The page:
Here is a look at our Powercast valid Tuesday afternoon, and a second one valid Wednesday evening:
The front on Wednesday will be interesting as it will be interacting with light southwest flow aloft and the thunderstorms are most likely north of the front. This could place Kansas City in a favorable spot on Wednesday night for rain and thunderstorms. But, this is really a unique pattern, so I don’t have a lot of confidence on this yet. We are still going with a 70% chance for Wednesday night.
One year from now is the total eclipse of the sun that will be tracking right over Kansas City for a very rare event:
Using the LRC, by January we will be able to make an accurate prediction for the weather on this date. How do the astronomers know that there will be an eclipse of the sun? Because of cycles. The weather pattern is also cycling, and we have made tremendous strides in forecasting using a breakthrough technology known as the LRC, it was named by you, the KSHB bloggers 15 years ago. But, we have to wait until the new pattern sets up this fall.
Speaking of the pattern setting up……maybe you are beginning to see winter forecasts coming out. How can they possibly issue one before the new pattern evolves this fall. Here is what we wrote today:
Why Winter Forecasts Are Not Accurate When Issued Before November
By The Weather2020 meteorology team
Many different weather outlets release their winter forecasts in August and September, before the official beginning of fall. Perhaps this has to do with the fact that these outlets want to release their forecasts before NOAA’s Climate Prediction Center does so during the month of October.
To make a winter forecast this far in advance, one cannot use the LRC, as the weather pattern in August and September is still the same one that set up last October, and will morph into a completely different pattern by next fall. Thus, one must use other, far less reliable forecast tools, of which there are three main ones that are not reliable when issued before the new pattern sets up after October 1st, according to the LRC. The other tools are 1) Using the forecast Niño indices and comparing them to average El Niño/La Niña temp/precipitation patterns, 2) Examining current and forecast Sea Surface Temperatures (SST) throughout the Pacific Ocean and comparing the SSTs to precious years to find the best analog “matches”, and 3) Analyzing 4-7 month temperature/precipitation forecasts from Global Climate Models (GCM) and/or Climate Models.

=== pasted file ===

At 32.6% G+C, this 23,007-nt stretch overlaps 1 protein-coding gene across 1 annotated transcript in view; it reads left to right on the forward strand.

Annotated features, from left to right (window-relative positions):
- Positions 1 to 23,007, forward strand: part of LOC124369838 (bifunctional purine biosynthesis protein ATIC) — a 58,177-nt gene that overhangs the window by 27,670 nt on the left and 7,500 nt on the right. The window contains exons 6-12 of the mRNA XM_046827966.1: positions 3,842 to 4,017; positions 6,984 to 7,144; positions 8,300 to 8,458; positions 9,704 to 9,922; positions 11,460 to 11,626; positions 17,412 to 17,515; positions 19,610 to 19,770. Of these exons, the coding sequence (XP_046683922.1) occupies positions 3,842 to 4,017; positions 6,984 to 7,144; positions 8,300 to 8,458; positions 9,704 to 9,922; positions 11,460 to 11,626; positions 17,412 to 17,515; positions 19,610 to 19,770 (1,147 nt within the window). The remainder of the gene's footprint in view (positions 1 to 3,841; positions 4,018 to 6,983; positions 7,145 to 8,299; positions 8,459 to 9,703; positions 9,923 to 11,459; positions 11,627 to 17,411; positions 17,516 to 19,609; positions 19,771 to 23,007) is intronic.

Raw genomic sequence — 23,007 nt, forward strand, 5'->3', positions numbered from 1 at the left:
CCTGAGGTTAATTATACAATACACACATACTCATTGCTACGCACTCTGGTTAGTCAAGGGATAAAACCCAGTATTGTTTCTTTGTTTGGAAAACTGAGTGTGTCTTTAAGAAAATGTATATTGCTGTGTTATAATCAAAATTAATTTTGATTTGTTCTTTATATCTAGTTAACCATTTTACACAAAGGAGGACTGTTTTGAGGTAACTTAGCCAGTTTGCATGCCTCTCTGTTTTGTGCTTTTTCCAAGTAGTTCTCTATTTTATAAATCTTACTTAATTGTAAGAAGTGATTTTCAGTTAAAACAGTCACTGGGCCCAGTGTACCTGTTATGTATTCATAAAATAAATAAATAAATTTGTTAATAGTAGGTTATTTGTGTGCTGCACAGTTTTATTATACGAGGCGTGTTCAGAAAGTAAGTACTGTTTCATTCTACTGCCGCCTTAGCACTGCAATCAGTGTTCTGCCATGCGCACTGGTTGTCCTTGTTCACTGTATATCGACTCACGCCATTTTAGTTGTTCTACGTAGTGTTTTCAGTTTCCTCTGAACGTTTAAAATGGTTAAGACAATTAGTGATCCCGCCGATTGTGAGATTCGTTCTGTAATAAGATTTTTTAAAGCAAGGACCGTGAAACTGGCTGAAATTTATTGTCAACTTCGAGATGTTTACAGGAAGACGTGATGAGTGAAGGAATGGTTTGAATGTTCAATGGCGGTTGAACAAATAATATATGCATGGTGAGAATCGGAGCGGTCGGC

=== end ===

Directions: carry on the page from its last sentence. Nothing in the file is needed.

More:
Weather2020 uses the LRC, what we feel is the best long range forecasting tool available in the field of meteorology today for forecasts from 1 day to 300 days into the future. These other three tools provide little, if any, benefit when trying to make a long range forecast.
Let’s take a brief look at El Nino and La Nina. Last year (2015-16) we had a strong El Nino in place. However, southern California ended up yet another dry winter with around 60% of their average rainfall. Most sources, including the Climate Prediction Center, had forecast a wet winter in southern California primarily because of the strong El Nino that was forecast. This is just one example of why we cannot make forecasts primarily based on El Nino/La Nina.
Snowfall and temperature forecasts based on the El Niño/La Niña indexes are unreliable. For example, both 2002-03 and 2009-10 were Moderate El Nino years. In 2002-03, Kansas City had 50% of its normal snowfall, while in 2009-10, it had over 200% of its normal snowfall. So, two very good analog matches in terms of El Nino, but very different in terms of the actual weather experienced.
These are just a couple of examples of why we believe that the forecaster must wait until at least late October/early November when we have somewhat of a decent handle on the LRC to make an accurate winter forecast. Not to mention that in August, we do not even know exactly how strong El Nino/La Nina will even be in January and February, so that adds to the uncertainty of making an already very shaky forecast.